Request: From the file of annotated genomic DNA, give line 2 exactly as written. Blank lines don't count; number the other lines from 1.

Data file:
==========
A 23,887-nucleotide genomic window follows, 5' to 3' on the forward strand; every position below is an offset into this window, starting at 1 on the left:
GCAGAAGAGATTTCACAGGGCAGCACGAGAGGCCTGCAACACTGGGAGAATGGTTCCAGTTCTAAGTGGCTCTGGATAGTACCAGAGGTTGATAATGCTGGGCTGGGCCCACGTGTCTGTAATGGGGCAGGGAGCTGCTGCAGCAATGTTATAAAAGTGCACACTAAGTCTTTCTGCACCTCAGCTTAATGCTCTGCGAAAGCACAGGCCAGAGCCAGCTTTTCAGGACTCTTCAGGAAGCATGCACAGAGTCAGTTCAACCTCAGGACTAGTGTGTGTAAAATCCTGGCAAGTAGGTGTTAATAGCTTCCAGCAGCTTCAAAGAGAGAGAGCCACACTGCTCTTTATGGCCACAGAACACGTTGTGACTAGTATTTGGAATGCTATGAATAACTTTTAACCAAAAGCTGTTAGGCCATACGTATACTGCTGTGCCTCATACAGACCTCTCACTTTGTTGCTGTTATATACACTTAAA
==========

GCAGAAGAGATTTCACAGGGCAGCACGAGAGGCCTGCAACACTGGGAGAATGGTTCCAGTTCTAAGTGGCTCTGGATAGTACCAGAGGTTGATAATGCTGGGCTGGGCCCACGTGTCTGTAATGGGGCAGGGAGCTGCTGCAGCAATGTTATAAAAGTGCACACTAAGTCTTTCTGCACCTCAGCTTAATGCTCTGCGAAAGCACAGGCCAGAGCCAGCTTTTCAGGACTCTTCAGGAAGCATGCACAGAGTCAGTTCAACCTCAGGACTAGTGTGTGTAAAATCCTGGCAAGTAGGTGTTAATAGCTTCCAGCAGCTTCAAAGAGAGAGAGCCACACTGCTCTTTATGGCCACAGAACACGTTGTGACTAGTATTTGGAATGCTATGAATAACTTTTAACCAAAAGCTGTTAGGCCATACGTATACTGCTGTGCCTCATACAGACCTCTCACTTTGTTGCTGTTATATACACTTAAA